I'm a train expert and here are my top 10 railway journeys

From a dreamy UK sleeper service to an epic Californian odyssey: Train expert Mark Smith who runs the acclaimed ‘Man in Seat 61’ website picks his favourite 10 railway journeys around the world

  • For the inside track on railway journeys Mark Smith is the ultimate authority
  • The former station manager runs the acclaimed Man in Seat 61 website 
  • His favourite railway journeys take in epic bridges and unforgettable landscapes 
  • READ MORE:  Twelve images from a photo contest that will leave you awestruck

For the inside track on the best railway journeys in the world there is no greater authority than Mark Smith, creator of the acclaimed Man in Seat 61 website.

He used to be station manager at London’s Charing Cross, Bridge and Cannon Street stations, but now runs his website, named after his favourite Eurostar seat, full time.

Here he reveals his favourite 10 railway journeys, from the Caledonian Sleeper to Switzerland’s Bernina Express, and from the California Zephyr to New Zealand’s Northern Explorer.

All aboard for bucket-list trips of a lifetime…


Mark describes the Caledonian Sleeper as ‘the best train in Britain’. The picture immediately above shows it crossing the Allt Kinglass Viaduct on the West Highland Line

It’s the train they call the Deerstalker. For me, it’s the best train in Britain. 

Knock back a whisky or two in the club car with some haggis, tatties’ n neeps as the Caledonian Sleeper races north from London Euston on a busy six-track main line. Retire to your private sleeper – some with private shower and double bed – and wake to mountain streams and gnarled oak trees, deer bounding away from the train as it twists and turns at 40mph on the lonely single track to Fort William. 

There’s no early morning rush. You can linger over a cooked Scottish breakfast as the train toils over the bleak expanse of Rannoch Moor, summits near remote Corrour, passes the languid water of Loch Treig and the white running waters of Monessie Gorge before rolling into Fort William just before 10am, a few minutes’ walk from the foot of Ben Nevis.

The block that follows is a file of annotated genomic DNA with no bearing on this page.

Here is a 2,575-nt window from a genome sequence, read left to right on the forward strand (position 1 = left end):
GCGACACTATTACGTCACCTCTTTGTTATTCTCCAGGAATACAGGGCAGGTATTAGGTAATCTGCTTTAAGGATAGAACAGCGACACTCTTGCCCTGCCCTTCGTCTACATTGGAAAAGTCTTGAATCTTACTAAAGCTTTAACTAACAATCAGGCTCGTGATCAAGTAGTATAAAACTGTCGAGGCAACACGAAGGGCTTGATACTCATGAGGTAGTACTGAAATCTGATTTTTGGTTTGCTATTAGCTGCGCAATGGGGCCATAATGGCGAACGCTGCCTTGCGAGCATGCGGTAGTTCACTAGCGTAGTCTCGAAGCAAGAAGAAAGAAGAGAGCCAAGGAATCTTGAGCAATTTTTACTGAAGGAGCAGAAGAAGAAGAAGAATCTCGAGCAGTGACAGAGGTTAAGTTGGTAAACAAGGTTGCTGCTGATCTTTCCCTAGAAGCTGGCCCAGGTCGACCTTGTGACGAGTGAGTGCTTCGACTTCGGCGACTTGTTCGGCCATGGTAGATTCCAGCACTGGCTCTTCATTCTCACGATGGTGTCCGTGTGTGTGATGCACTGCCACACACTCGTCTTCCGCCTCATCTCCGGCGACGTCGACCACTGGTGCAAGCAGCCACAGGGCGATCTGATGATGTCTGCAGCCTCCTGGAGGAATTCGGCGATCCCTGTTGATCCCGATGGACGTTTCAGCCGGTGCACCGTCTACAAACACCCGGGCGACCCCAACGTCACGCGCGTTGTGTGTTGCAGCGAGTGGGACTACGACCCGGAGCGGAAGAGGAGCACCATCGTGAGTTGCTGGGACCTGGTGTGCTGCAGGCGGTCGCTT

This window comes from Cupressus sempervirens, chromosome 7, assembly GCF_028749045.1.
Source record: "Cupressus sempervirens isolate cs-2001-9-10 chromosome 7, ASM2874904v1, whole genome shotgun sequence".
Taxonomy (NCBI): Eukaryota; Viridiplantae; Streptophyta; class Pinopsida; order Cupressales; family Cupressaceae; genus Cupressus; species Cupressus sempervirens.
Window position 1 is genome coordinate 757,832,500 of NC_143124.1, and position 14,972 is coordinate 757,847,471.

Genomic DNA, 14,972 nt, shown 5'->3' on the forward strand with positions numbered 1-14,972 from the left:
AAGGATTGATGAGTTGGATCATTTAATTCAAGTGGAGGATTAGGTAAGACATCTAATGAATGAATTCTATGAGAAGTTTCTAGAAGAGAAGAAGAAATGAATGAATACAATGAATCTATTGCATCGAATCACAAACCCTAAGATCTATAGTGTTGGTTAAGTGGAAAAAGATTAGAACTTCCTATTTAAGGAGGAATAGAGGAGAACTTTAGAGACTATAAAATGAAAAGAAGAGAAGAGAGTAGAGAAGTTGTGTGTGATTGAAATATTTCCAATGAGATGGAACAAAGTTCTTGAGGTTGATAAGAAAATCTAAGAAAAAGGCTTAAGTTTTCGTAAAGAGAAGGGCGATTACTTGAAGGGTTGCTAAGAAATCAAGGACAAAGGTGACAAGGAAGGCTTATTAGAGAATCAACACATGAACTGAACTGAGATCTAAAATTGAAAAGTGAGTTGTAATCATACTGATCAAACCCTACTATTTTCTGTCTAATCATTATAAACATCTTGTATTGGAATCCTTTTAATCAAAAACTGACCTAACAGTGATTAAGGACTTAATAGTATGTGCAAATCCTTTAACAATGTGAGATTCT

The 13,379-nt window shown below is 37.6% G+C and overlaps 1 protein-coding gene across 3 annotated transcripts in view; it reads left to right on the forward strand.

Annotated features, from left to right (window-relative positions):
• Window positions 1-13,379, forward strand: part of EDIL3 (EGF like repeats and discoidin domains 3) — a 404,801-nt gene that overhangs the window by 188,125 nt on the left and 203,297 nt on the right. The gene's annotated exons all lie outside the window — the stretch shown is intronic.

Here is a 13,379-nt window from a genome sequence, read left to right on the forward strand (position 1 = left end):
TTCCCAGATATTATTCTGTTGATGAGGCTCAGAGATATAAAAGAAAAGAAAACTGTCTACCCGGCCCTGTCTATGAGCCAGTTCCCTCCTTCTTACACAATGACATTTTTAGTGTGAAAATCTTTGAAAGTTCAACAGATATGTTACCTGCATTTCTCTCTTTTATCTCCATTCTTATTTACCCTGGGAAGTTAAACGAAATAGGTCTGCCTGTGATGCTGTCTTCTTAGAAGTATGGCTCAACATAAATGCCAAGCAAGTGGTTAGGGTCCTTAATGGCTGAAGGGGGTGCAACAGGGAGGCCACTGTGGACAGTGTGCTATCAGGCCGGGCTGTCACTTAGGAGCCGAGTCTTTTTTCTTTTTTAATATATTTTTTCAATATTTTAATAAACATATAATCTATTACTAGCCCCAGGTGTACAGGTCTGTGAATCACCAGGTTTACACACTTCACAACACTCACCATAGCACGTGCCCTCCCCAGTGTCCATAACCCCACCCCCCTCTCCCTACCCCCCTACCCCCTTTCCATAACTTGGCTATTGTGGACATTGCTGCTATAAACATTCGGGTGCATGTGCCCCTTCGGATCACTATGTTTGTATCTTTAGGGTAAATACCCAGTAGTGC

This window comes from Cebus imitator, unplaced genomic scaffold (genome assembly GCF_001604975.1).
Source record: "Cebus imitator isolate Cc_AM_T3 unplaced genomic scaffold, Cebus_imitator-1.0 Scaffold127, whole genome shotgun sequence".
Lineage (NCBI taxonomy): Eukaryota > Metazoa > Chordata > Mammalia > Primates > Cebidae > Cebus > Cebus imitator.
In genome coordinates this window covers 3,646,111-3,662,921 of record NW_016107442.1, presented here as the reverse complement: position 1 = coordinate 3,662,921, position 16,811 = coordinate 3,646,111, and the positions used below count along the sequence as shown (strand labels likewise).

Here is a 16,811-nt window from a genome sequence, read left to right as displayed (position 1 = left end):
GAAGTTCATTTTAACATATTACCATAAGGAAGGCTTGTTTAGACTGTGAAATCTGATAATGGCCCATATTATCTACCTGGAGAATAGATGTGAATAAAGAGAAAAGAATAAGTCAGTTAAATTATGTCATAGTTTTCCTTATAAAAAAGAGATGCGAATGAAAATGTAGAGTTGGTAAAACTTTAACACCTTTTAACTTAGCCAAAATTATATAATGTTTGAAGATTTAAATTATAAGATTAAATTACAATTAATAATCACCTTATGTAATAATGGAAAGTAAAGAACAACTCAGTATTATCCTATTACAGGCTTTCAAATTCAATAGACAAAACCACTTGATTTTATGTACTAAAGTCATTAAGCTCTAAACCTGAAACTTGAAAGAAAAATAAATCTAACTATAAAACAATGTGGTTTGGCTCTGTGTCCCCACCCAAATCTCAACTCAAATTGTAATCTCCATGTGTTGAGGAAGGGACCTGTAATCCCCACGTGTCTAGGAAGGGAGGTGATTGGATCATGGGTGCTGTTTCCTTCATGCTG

Pictured immediately above is the Bernina Express train negotiating the amazing 360ft-long Brusio spiral viaduct in Brusio, Switzerland

The Bernina Express is the most spectacular Swiss Alpine ride of them all – a four-hour narrow-gauge journey from Chur in Switzerland to Tirano in Italy on the 120-year-old Unesco-listed Rhatische Bahn. 

The 144km (90-mile) route includes 55 tunnels and 196 bridges, gradients as steep as 1 in 7 and a summit at Ospizio Bernina 2,253 metres (7,391 feet) above sea level.

The train crosses the dramatic (and much-photographed) Landwasser Viaduct, skirts the Morteratsch Glacier and Lake Poschiavo, spirals around on itself to lose height at Brusio, and concludes with a traffic-stopping entry into Tirano on rails laid through the streets. An Italian regional train links Tirano with Milan along the eastern shore of Lake Como, making this a slow but incredibly scenic flight-free route from London, Paris and Zurich to Italy.


A mere €21 (£18/$22) buys a ticket for a 476km (296-mile) 11-hour ride from the Serbian capital to Bar on the Adriatic. Pictured immediately above is the incredible section at Lutovo in Montenegro

The train crosses the Mala Rijeka Viaduct, 200 metres (660ft) above the Mala Rijeka river 

A mere €21 (£18/$22) buys a ticket for this 476km (296-mile) 11-hour ride from the Serbian capital to Bar on the Adriatic over a breath-taking railway completed in 1976 and opened by President Tito of Yugoslavia. 

South of the Montenegrin border the train clings to rugged grey mountainsides hundreds of metres above narrow valleys. 

It crosses the Mala Rijeka Viaduct 200 metres (660ft) above the Mala Rijeka river – the highest railway bridge in the world until 2001 when it ceded the title to a new bridge in China – before curving around to the far side of the valley. 

After calling at Montenego’s capital, Podgorica, the train crosses a causeway over beautiful Lake Skadar, past the ruined Lesendro fortress of 1843, and after a short run in view of the sunny Adriatic coast, it reaches Bar.


For sheer world-class all-American scenery, the California Zephyr is the United States’ best train, period, says Mark

In the land where plane and automobile rule, U.S train operator Amtrak maintains a choice of three or four superb rail routes across America. 

Amtrak’s impressive double-deck Superliner trains feature spacious reclining seats, an observation lounge with a cafe on the lower deck, a dining car and private sleepers, some with private toilet and shower.